Article I, Section 5, of the Constitution states that neither house of Congress may adjourn for more than three days without the consent of the other house. The House of Representatives did not consent to a Senate recess of more than three days at the end of last year, and so the Senate, consistent with the requirements of the Constitution, must have some sort of session every few days.

The president and anyone else may object that the Senate is conducting “pro forma” sessions, but that does not render them constitutionally meaningless, as some have argued. In fact, the Senate did pass a bill during a supposedly “pro forma” session on Dec. 23, a matter the White House took notice of since the president signed the bill into law. The president cannot pick and choose when he deems a Senate session to be “real.”

It does not matter one whit that most members of Congress are out of town and allow business to be conducted by their agents under unanimous consent procedures, because ending a session of Congress requires the passage of a formal resolution, which never occurred and could not have occurred without the consent of the House.

President Obama is not the first to abuse the recess appointment power. Theodore Roosevelt did as well, but for almost 90 years the executive branch has generally agreed that a recess as recognized by the Senate of at least nine to 10 days is necessary before the president can fill any vacancies with a recess appointment.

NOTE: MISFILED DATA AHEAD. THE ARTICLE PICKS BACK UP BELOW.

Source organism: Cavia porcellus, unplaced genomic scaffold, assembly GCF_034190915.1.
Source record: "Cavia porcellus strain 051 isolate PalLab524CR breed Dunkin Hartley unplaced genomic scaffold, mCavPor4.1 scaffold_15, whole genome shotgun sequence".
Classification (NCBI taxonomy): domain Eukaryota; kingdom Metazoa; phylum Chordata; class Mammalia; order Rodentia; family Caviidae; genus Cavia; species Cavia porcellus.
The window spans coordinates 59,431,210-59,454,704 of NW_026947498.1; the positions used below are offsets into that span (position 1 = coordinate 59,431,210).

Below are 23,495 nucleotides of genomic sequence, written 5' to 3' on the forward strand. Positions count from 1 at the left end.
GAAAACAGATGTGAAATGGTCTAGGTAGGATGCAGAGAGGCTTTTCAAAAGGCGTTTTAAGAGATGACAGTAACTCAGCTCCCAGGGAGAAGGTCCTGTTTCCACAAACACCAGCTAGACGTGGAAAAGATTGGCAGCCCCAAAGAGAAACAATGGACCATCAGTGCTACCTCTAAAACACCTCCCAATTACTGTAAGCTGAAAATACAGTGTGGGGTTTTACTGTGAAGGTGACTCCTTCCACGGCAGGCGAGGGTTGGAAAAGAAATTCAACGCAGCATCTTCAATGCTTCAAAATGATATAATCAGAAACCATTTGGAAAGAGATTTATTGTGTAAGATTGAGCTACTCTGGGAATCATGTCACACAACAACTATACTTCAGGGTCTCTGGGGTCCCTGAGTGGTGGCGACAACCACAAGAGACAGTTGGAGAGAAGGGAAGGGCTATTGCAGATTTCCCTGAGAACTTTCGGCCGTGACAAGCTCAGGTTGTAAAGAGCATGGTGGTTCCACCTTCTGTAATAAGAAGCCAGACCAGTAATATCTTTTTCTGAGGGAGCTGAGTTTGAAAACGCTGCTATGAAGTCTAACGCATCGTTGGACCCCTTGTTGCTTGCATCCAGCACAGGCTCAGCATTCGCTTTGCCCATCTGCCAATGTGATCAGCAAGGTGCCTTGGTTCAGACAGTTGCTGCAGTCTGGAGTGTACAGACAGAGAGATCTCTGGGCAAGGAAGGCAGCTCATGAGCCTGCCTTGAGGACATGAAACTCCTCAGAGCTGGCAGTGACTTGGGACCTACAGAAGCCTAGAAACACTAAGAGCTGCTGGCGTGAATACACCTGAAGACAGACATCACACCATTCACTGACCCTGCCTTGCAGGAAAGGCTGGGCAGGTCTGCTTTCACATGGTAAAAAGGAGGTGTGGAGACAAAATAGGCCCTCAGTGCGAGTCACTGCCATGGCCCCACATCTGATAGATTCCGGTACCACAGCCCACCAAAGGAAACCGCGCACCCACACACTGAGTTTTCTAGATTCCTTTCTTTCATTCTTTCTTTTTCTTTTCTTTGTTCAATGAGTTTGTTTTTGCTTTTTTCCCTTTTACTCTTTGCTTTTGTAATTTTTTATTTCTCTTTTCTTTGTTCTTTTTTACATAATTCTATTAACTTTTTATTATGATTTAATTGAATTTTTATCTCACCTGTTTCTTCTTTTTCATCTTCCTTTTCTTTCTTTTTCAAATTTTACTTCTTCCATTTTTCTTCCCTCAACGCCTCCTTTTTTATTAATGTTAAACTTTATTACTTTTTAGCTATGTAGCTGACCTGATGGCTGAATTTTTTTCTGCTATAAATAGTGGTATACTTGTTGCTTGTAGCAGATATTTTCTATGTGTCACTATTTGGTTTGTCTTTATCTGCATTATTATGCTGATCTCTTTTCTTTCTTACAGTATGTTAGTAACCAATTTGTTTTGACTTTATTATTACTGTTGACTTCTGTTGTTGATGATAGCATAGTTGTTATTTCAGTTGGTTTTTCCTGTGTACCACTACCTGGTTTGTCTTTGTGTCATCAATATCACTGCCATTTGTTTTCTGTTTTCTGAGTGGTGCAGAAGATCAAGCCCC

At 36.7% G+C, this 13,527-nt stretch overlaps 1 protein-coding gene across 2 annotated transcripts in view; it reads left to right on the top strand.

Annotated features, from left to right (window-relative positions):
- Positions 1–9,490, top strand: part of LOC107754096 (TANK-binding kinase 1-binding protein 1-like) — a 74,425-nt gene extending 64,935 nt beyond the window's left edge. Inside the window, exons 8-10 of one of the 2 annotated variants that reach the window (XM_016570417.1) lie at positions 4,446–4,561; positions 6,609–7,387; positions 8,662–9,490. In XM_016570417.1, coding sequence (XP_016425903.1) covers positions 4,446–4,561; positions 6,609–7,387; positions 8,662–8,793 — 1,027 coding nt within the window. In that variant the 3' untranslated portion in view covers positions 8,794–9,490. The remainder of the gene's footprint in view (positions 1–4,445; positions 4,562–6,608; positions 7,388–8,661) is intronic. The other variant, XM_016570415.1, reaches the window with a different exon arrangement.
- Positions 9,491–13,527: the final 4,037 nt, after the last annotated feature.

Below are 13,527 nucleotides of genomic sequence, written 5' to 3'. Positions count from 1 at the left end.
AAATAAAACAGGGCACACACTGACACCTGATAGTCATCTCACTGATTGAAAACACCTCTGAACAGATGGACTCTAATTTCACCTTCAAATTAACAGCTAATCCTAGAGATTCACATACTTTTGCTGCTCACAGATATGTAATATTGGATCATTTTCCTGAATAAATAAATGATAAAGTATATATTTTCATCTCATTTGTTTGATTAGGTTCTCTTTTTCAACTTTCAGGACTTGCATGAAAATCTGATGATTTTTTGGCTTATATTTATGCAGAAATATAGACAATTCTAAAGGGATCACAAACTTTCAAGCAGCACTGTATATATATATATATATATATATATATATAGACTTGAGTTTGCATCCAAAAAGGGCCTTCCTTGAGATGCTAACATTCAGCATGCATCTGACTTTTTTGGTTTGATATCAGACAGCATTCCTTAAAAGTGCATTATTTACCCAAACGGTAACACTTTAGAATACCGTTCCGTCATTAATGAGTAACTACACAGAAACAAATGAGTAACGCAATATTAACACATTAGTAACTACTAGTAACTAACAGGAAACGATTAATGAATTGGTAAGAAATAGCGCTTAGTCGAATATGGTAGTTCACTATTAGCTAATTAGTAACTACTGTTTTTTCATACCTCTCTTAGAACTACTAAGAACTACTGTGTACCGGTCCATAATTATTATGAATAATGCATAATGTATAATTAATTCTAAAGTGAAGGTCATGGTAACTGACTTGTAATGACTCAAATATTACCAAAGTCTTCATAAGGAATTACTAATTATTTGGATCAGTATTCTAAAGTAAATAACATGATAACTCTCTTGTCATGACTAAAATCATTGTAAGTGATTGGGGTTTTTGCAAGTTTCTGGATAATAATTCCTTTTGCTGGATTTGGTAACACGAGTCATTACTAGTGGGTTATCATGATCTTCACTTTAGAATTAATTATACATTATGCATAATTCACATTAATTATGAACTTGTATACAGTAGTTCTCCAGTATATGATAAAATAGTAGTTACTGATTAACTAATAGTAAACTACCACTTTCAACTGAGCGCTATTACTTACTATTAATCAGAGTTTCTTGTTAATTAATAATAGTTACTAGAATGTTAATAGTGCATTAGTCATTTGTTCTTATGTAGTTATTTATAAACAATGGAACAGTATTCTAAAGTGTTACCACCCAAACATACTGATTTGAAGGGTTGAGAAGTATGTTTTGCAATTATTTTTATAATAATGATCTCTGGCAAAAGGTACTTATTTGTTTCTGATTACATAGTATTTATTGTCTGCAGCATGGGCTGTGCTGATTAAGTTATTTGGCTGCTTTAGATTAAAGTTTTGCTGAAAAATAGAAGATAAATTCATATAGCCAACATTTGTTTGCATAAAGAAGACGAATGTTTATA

When Senate Majority Leader Harry Reid (D-Nev.) kept the chamber in pro forma sessions at the end of the George W. Bush administration, he declared that was sufficient to prevent Bush’s use of the recess appointment power. Reid was right, whether or not his tactics were justified.

via Obama’s recess appointments are unconstitutional – The Washington Post.

Epiphanies

“Epiphany.  3  a (1) : a usually sudden manifestation or perception of the essential nature or meaning of something (2) : an intuitive grasp of reality through something (as an event) usually simple and striking (3) : an illuminating discovery, realization, or disclosure b : a revealing scene or moment”

via Epiphany – Definition and More from the Free Merriam-Webster Dictionary.

And the essential nature and meaning, the grasp of reality through something simple and striking, the illuminating discovery, realization, and disclosure is Jesus:  God in the flesh for you.

And thus the time of Epiphany in the church year, which begins today, marking when the Wise Men had their epiphany, and continues to celebrate the other epiphanies of Jesus described in the Bible (when His identity was revealed at His baptism, His first miracle, and on and on through His transfiguration).